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Stede Bonnet's Flag

Surrender or Die!

Death Head

Pirates were know to fly flags to intimidate their prey into surrendor. The red flag universally symbolized "no quarter" was to be given in battle, meaning none would be left alive should they fight. Each vessel flew an ensign for the country which they were from. Pirates had no country. So they flew whatever they wanted.

The flags were used as a symbol of their intentions. Their intentions were clear, plunder or death. Pirates were known to create their own ensign so when sailing in a flotilla with other pirates or coming to attack a ship they would be recognized. 

The "Death Head" is the most common early iteration of a pirate flag. It was mentioned in numerous early sources. 

The Jolly Roger

The Jollly Roger is the most popular of the pirate flags. We recognize it immediatly as a skull and crossbones and we still use it today as a warning of possible death.

The pirates made the jolly roger famous and set about adding their own touches to them. An except from the 1724 A General History of Pirates regarding captain Worley reads:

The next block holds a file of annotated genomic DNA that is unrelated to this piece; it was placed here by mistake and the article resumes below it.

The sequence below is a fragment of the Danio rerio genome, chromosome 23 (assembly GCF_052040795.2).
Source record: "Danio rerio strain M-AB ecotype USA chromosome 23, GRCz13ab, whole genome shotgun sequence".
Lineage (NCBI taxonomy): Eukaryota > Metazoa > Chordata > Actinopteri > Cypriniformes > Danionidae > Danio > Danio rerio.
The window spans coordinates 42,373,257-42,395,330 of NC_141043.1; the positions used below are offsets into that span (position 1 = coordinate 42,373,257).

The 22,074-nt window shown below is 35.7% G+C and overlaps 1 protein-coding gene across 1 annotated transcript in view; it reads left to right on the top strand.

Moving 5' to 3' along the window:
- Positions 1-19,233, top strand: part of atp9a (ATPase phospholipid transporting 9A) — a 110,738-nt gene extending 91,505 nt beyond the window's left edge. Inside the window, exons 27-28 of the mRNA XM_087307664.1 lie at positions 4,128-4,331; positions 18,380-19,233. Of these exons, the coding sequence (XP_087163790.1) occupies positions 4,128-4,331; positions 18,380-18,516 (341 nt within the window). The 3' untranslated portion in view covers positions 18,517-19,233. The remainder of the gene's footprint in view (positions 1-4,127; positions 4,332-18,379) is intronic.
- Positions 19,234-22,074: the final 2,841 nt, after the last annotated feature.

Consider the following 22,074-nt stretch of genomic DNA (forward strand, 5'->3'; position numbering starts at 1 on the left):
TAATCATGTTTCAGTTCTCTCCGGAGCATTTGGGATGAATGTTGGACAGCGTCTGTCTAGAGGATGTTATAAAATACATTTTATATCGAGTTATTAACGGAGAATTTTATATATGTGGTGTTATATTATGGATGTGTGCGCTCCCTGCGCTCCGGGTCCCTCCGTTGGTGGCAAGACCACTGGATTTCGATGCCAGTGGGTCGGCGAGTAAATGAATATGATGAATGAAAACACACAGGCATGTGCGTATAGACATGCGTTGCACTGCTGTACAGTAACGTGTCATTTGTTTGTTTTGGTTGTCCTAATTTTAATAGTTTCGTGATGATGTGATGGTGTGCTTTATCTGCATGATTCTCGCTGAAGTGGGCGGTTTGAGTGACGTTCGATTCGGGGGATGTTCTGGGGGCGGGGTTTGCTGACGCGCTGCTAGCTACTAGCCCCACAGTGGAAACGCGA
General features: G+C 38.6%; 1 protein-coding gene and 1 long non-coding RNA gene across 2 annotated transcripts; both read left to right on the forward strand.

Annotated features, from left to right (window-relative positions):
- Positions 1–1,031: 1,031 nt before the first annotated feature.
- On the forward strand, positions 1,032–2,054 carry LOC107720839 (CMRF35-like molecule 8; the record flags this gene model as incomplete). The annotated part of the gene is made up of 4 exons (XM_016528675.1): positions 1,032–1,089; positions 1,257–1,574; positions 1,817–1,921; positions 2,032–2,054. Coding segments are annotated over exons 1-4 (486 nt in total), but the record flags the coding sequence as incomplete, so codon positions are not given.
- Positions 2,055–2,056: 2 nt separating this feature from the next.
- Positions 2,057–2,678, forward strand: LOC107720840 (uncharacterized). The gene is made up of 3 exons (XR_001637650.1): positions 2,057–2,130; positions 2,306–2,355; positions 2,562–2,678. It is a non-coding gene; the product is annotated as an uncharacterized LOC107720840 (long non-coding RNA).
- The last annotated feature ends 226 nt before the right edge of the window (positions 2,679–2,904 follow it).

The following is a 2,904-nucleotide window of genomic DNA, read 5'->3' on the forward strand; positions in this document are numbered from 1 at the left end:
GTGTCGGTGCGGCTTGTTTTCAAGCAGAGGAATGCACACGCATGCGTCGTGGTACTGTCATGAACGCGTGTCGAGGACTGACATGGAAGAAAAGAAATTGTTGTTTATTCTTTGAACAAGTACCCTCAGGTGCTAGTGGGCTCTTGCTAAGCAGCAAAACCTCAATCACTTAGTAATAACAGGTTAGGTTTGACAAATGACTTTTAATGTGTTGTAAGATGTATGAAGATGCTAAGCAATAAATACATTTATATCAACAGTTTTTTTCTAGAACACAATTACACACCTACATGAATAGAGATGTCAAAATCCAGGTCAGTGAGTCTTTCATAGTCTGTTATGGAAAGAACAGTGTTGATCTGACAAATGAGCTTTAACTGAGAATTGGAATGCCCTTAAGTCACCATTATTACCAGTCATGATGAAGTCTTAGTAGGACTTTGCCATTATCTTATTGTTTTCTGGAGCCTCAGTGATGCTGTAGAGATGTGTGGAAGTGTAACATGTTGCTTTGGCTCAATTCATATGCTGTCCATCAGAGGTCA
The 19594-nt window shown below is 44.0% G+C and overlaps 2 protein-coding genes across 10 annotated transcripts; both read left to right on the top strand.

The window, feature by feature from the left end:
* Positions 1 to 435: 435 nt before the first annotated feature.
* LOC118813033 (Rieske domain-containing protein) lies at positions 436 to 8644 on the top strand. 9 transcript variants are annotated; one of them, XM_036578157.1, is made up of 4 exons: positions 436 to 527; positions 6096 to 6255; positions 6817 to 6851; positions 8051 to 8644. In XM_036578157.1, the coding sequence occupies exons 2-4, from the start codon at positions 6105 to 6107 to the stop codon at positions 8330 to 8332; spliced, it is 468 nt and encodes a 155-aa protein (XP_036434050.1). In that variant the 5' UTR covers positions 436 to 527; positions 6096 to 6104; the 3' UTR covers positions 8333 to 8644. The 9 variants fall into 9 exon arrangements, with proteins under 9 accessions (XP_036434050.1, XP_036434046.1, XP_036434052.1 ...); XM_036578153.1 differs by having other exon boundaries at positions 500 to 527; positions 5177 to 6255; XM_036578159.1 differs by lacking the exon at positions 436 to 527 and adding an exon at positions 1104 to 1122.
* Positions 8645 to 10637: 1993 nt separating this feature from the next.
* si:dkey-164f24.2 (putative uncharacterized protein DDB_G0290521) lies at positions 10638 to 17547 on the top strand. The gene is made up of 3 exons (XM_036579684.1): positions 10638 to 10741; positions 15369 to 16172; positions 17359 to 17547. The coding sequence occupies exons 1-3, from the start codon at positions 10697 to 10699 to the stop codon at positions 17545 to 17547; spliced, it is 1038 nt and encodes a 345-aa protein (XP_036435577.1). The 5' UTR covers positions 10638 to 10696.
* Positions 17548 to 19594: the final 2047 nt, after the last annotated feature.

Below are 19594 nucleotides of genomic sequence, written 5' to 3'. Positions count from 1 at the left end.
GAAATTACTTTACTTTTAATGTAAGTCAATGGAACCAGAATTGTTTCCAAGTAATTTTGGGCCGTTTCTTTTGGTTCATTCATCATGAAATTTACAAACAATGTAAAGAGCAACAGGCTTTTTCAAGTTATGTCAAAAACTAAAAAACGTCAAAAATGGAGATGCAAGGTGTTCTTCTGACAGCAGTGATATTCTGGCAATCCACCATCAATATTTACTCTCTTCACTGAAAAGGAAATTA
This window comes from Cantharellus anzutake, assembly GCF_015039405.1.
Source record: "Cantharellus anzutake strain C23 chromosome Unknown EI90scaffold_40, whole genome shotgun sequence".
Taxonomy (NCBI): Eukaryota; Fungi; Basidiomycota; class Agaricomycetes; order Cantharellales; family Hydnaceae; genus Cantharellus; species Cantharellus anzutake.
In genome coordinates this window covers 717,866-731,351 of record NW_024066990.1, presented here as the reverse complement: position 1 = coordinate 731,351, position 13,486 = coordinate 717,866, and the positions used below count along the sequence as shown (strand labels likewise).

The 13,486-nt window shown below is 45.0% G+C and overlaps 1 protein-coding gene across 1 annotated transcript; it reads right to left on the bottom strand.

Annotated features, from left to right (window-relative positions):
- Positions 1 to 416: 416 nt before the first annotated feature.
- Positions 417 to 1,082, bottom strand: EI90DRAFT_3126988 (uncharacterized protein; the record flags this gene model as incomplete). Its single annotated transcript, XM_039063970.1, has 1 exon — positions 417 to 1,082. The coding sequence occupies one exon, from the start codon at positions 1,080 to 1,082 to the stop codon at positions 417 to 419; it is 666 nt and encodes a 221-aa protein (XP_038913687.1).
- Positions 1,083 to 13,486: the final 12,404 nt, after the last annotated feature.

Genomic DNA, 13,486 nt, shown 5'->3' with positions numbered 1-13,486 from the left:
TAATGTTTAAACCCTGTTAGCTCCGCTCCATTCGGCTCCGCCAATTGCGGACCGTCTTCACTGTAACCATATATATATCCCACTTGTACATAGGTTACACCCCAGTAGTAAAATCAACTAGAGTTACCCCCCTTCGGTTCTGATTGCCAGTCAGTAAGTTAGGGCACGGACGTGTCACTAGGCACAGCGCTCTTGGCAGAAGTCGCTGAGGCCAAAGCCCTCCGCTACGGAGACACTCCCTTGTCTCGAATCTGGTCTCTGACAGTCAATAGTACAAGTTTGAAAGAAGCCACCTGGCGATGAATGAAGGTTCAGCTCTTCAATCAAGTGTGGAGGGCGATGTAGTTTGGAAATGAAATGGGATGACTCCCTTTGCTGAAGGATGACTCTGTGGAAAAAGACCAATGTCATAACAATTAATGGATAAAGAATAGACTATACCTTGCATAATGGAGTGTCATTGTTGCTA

"He made a black Ensign, with a white Death’s Head in the Middle of it, and other Colours suitable to it."

Each captain added their own style to their flag.  

What did Major Stede Bonnet Fly?

Major Stede Bonnet's Pirate Flag

Major Bonnet is known to have flown a solid red flag symbolizing no quarter, a "death head" and some iteration of a jolly roger. The flag depicted to the right and at the top of the page has been long associated with the Major though the sources are limited at best.

The meaning of flag seems to suggest that he holds the power of life and death in his hands. Seemingly suggesting there is no choice for you. Surrender or Die!